NEW YORK—Mayor Michael Bloomberg on Tuesday vetoed the most ambitious plan proposed in years for oversight of the New York Police Department, setting up an override showdown between him and lawmakers.

Bloomberg's long-expected veto puts the proposals on course for their possible revival in an override vote later this summer. The measures would create an outside watchdog for the department and more latitude for lawsuits claiming discriminatory policing. Read more »

The real champions of change

I’m honored to be in Washington DC today to receive a “Champions of Change” award from the White House for work (along with Alderman Joe Moore from Chicago, and Councilmember Melissa Mark-Viverito from East Harlem) on participatory budgeting.

I’m excited to meet and learn from other elected officials, not-for-profit leaders, and community organizers who are pioneering new forms of civic engagement and open government (like Jessica Klein, co-founder of Rockaway Help, which created new technology tools to enable people to collaborate for disaster relief). 

But there is something not-quite-right about getting an award for something as inclusive as participatory budgeting (which The New York Times called “revolutionary civics in action”). The whole idea of participatory budgeting is to see elected office not as a vehicle for one person’s leadership, but as a way to bring people together to take shared responsibility.  The best part of participatory budgeting is how people step up together to act as stewards of the shared public realm – our schools, parks, public transportation, streets, libraries – that makes our life together possible, and sometimes even ennobling. Read more »

Pols to mayor: Hear from public on NYPD measures

Associated Press
07/18/2013

NEW YORK — Some New York City lawmakers are urging Mayor Michael Bloomberg to give the public a chance to talk to him before his expected veto of measures that would create new checks on the Police Department.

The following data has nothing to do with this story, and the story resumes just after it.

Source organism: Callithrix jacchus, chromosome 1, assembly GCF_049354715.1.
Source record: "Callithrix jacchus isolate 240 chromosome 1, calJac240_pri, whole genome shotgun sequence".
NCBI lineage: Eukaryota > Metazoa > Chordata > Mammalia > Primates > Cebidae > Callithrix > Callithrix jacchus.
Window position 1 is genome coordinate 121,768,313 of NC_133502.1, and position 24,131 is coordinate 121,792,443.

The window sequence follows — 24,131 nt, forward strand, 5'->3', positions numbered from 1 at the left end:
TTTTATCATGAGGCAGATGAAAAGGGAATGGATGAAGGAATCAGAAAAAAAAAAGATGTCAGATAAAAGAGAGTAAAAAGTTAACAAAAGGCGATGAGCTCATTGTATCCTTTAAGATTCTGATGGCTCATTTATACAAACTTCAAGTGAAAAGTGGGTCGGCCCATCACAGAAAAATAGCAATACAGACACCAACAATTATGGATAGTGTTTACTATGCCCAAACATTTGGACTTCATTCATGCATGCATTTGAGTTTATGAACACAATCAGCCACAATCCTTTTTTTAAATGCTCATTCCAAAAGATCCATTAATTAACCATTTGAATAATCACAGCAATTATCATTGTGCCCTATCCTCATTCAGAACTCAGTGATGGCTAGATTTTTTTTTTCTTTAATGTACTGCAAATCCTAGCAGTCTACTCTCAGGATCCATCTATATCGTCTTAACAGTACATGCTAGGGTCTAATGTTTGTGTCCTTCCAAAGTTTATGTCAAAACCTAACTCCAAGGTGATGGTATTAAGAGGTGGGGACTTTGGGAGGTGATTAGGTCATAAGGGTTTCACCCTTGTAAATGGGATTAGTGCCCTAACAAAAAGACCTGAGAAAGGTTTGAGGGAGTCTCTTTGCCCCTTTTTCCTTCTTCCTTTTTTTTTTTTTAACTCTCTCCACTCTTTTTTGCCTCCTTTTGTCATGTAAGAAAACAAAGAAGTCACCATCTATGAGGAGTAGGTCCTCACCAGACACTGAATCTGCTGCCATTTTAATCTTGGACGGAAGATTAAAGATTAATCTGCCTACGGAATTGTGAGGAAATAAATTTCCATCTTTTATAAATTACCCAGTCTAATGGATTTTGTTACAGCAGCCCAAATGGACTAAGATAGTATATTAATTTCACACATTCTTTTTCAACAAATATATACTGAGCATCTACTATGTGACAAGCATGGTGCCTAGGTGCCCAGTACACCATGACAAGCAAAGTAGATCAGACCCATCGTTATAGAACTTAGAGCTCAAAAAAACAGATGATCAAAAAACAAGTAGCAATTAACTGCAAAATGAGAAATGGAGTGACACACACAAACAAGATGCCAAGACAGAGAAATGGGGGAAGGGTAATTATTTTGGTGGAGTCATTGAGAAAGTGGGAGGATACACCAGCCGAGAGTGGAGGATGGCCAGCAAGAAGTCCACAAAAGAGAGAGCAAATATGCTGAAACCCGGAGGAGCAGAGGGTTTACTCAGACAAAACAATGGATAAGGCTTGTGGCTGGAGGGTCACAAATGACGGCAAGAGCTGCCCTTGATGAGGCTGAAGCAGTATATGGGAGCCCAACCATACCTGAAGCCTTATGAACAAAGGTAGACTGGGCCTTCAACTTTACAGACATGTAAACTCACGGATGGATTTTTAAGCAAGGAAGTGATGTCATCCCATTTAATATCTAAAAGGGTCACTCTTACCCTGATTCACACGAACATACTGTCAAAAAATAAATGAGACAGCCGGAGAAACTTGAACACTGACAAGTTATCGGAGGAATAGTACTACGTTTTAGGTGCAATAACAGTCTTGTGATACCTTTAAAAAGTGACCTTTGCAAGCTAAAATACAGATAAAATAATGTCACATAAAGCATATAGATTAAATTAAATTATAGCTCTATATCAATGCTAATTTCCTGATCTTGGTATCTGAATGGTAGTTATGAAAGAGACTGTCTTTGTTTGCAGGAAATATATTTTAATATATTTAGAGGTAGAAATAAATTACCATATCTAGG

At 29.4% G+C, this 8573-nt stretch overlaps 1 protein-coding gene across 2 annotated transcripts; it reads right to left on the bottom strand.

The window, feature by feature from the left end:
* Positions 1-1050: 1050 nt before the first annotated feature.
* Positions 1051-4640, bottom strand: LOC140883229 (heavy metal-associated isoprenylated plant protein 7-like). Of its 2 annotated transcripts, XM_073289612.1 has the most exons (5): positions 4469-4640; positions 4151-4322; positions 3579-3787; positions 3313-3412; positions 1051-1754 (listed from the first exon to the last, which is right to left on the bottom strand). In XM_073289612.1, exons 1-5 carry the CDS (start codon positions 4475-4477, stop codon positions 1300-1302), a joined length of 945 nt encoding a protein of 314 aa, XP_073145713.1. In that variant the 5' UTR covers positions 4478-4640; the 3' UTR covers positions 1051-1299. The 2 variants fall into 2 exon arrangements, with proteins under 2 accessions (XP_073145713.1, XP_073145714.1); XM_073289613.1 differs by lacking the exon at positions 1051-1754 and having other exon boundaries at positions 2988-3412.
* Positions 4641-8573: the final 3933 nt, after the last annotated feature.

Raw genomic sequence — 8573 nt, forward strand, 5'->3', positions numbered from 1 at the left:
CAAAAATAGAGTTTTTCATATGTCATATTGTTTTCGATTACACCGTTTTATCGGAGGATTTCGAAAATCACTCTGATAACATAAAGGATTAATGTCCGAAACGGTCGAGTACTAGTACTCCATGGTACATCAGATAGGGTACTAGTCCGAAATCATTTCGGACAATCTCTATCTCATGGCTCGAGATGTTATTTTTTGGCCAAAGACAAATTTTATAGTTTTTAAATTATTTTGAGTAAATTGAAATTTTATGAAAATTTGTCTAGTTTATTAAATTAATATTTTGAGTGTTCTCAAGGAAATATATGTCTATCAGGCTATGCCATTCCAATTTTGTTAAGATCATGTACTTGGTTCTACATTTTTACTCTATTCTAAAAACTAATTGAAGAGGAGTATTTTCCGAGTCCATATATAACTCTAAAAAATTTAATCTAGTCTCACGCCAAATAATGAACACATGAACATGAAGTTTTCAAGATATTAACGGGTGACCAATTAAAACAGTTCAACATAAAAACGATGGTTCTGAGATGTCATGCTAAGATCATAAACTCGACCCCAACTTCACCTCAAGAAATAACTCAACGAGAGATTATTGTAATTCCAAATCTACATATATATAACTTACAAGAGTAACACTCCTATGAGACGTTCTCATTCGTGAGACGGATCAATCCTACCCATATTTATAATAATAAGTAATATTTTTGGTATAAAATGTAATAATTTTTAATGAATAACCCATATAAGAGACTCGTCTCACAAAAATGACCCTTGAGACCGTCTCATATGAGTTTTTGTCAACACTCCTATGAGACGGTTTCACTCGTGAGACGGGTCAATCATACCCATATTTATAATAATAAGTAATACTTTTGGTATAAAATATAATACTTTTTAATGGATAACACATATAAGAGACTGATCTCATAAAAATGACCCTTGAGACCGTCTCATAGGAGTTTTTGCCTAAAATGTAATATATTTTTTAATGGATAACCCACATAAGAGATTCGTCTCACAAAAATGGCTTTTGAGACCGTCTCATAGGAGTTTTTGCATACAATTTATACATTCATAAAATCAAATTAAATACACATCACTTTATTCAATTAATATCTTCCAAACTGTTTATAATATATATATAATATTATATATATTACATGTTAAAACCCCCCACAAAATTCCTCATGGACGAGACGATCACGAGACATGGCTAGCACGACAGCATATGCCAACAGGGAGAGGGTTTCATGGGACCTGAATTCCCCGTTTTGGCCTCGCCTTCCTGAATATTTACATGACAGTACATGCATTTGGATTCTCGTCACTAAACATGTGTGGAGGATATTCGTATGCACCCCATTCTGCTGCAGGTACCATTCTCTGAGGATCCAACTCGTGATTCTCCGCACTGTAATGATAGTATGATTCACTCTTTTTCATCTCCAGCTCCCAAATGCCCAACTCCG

Councilmen Brad Lander, Jumaane Williams and four colleagues made the request in a letter Thursday.

Bloomberg spokesman Marc LaVorgna says Bloomberg doesn't plan to do so.

The measures would create an inspector general for police and make it easier to bring suits claiming discriminatory policing. Read more »

David Petraeus, a man used to hostile welcomes, gets another one from NYC

am New York
07/09/2013

To sign the petition calling on CUNY to rescind the $150,000 offer to David Petraeus, click here.

A firestorm of protest has erupted at disgraced ex-CIA head David Petraeus’ $150,000 paycheck to teach a three-hour class once a week for two semesters with help of graduate students. Tuesday, The union representing CUNY faculty and staff Tuesday sent out a statement in protest of Petraeus’ salary, which was first reported by Gawker. Read more »

It's not a crime to be who you are

Early Thursday morning, well past midnight, the New York City Council passed landmark legislation – known as the Community Safety Act – to establish long-needed independent oversight of the NYPD (an Inspector General) and to strengthen the City’s prohibition on bias-based profiling by the police. Read more »